Saurabh Singh: Mental Programming Begins from Childhood
Saurabh Singh, the founder at IMA Appweb (http://www.ima-appweb.com) fervently follows No Sir No Madam ideology. IMA Appweb is an online marketing agency in Delhi that provides internet marketing to its clients.
Saurabh is a graduate in computer science engineering. Saurabh has also received his masters in computer Science from Punjab University. He found IMA Appweb after realizing that the corporate life was a little mundane. Furthermore, he wanted to be an entrepreneur; hence, he quit his job to develop his venture.
Saurabh constantly works on inculcating a salutation-free custom in his company. He believes in creating an obligation ridden workplace. Therefore, he advocates his employees not to refer him as ‘Sir’. His employees refer to him as ‘bhaiya’ or add ‘ji’ at the end of his name. However, some employees are still hesitant to address him by his first-name. He opines — this is because most of us associate respect with the words ‘Sir’ and ‘Madam’.
He was inspired to implement No Sir No Madam doctrine when he was working in an advertising agency. “I felt a sense of freedom as there were no mandatory obligations,” Saurabh states. He believes in the simple doctrine — If I like a practice, I implement it in my life.
Furthermore, having worked in a multi-national company, he found the existence of ‘Sir/Madam’ tradition distasteful. Saurabh considers himself a person who does not like to talk too much. He had a difficult time working in the company, as he could not express himself. “I felt alienated as I could not interact with others. Moreover, salutation custom made it difficult to approach anyone.”
He emphasizes — There should be no such mandatory decree at a professional workplace. People should understand that respect is earned and not demanded. Hence, he considers addressing such issues as a pressing matter.
Besides, the private sector, ‘Sir/Madam’ edict prevails in public sector too in India. Bureaucrats expect others to address them as ‘Sir/Madam’. They consider any other greeting as a sign of disrespect. Even in police stations, there is a hierarchical order that everyone needs to bow down to.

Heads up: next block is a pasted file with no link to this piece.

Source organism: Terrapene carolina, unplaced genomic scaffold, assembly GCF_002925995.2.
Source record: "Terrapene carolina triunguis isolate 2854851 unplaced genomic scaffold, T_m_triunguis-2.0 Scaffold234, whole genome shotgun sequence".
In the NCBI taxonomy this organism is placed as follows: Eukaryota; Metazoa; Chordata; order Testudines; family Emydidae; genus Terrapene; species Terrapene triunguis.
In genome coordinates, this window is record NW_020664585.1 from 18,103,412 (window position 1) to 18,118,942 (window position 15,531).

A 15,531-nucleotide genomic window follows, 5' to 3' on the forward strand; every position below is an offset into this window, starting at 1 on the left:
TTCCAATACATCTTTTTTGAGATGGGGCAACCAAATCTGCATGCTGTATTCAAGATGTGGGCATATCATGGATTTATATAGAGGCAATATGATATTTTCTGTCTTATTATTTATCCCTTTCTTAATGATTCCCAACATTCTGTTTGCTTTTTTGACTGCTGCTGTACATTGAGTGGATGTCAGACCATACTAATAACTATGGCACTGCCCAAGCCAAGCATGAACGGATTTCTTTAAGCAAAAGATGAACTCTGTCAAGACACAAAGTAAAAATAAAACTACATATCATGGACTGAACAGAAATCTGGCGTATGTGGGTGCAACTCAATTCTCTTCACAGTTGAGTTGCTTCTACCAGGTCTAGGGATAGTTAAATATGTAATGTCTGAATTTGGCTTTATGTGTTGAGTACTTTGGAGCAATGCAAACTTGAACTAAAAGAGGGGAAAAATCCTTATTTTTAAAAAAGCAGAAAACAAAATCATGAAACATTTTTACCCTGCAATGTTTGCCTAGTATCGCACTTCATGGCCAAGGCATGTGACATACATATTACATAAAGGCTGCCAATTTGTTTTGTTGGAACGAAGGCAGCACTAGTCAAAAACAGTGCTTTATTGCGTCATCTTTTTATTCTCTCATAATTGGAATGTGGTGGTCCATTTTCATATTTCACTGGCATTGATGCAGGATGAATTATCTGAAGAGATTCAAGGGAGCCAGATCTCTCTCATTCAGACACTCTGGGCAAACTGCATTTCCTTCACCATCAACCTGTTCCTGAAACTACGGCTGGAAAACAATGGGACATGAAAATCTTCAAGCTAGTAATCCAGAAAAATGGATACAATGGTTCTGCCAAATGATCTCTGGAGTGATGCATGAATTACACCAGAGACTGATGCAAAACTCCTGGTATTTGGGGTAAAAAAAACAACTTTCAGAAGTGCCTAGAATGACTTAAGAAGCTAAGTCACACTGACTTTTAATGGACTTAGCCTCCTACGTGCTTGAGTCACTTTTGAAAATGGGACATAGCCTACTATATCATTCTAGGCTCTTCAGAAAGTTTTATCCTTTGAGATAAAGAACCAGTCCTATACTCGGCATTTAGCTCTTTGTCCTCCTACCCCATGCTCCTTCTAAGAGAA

Saurabh talks about his experience while dealing with the police officials. He mentions that it is hard to get your work acknowledged by any officer. One can hope to get their issue addressed, only if he/she has some reference of a highly designated person. This is so, because police officers feel that they are superior to the civilians. It is truly desolate that this is the scenario in other public offices as well.
Saurabh expresses that introducing No Sir No Madam thesis in the education system can have a bigger impact. He voices, “When children are at the infancy level, they learn things quickly and tend to follow it for the rest of their lives. Therefore, kids should be educated about showing respect without clinging to any salutation.”
Before his own venture, Saurabh was also a guest lecturer at a college in Delhi. On the first day, he briefed the students not to refer him as ‘Sir’. This gesture facilitated in creating a genial relation with the students. They would also often socialize after college. When his company was going through a difficult time, some of the students he taught, volunteered to help. Saurabh emphasizes, “this happened only because of the cordial relationship he shared by the students.”
However, the same students wrote a letter against another faculty member, asking for his resignation. Saurabh realized the students did so, because that specific professor had developed a tyrannical culture into the classroom.
He also divulges that today’s youth have already implemented first-name habit of their lives. It is the only older people who refuse to embrace this custom. One of Saurabh’s friend, aged 45, was working in a renowned start-up. However, the average age of the employees in the company was between 25-28 years. As a result, they would address each other by their first-names. His friend being accustomed to ‘Sir/Madam’ order was really uncomfortable by this casual culture and decided to quit.
Overall, it is not the people in small towns; however, the highly educated people who associate respect with salutation. Hence, Saurabh concludes by suggesting every individual to adopt first-name culture by dropping the colonial “Sir/Madam” vocabulary.